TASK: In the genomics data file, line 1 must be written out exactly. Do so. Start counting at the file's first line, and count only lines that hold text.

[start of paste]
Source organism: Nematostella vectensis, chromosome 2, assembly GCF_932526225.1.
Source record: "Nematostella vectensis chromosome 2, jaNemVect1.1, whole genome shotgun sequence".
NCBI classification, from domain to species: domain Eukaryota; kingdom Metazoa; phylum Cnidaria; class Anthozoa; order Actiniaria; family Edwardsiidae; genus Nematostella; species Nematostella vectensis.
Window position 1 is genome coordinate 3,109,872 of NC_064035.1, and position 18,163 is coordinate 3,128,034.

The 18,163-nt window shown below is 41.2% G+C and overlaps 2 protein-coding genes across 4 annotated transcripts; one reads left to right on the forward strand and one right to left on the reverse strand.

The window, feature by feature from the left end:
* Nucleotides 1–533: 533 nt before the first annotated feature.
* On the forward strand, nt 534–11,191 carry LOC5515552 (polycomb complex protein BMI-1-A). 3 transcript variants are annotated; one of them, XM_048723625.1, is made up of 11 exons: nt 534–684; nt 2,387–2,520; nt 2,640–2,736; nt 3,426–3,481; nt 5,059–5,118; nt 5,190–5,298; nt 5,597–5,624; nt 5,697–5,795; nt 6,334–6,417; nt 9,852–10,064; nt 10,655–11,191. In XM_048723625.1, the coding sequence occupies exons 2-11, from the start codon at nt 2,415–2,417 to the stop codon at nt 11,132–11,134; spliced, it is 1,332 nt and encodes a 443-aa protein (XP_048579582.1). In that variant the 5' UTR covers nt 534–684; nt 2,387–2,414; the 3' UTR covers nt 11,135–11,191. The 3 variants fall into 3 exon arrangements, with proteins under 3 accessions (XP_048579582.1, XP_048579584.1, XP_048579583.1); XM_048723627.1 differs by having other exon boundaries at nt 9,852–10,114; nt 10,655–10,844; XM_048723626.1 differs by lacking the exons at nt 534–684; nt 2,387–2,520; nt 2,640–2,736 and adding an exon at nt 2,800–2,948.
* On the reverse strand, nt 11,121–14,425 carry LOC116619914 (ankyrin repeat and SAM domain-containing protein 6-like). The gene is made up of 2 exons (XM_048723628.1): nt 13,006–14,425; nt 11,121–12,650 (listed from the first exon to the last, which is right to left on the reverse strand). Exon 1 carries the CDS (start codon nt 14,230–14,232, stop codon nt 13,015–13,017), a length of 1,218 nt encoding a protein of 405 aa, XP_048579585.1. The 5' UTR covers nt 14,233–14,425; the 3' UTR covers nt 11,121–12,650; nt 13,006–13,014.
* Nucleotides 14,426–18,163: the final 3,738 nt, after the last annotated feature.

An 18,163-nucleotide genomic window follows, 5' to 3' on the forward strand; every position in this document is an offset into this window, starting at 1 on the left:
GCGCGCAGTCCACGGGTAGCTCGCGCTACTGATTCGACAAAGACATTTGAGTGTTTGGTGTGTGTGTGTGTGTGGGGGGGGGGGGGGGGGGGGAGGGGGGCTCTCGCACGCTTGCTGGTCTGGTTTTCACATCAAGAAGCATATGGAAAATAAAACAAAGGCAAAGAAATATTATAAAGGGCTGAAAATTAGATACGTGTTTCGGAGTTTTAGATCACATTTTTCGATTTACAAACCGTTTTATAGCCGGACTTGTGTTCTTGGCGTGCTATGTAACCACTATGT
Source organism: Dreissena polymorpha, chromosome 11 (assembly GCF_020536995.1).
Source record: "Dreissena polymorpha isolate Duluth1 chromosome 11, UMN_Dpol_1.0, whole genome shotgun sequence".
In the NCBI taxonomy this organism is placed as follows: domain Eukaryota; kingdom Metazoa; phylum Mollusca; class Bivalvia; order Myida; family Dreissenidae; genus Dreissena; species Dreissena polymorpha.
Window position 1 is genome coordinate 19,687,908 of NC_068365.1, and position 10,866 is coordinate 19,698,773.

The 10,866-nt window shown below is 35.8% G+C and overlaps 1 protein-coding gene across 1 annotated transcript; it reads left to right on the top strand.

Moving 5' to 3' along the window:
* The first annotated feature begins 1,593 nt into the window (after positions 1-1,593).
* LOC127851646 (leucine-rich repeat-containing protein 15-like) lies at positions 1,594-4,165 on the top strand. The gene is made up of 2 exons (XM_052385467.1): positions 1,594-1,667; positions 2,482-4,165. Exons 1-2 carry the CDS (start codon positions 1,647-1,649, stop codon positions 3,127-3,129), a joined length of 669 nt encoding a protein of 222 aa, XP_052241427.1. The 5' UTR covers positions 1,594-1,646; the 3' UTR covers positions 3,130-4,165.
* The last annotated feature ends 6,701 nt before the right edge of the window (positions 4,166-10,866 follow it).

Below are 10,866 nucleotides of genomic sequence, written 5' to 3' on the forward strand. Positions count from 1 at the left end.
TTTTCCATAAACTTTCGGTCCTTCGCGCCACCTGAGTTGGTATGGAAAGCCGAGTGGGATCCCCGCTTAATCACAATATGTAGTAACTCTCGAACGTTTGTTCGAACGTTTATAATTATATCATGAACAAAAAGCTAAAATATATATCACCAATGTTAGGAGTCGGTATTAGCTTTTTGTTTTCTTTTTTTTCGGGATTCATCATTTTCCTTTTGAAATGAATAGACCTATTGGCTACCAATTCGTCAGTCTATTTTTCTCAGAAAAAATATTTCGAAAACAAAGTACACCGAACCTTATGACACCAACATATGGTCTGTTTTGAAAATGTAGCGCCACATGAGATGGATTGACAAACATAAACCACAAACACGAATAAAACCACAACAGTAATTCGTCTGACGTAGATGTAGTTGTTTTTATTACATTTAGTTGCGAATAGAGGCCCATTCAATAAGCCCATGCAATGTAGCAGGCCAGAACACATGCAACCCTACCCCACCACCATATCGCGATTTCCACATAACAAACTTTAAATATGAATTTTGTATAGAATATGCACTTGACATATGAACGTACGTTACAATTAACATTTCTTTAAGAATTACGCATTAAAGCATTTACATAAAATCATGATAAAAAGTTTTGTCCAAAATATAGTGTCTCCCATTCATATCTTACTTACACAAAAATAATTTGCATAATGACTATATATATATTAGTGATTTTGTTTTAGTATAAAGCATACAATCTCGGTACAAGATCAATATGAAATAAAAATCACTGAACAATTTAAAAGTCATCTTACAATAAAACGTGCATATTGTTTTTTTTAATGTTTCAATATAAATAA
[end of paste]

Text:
Source organism: Nematostella vectensis, chromosome 2, assembly GCF_932526225.1.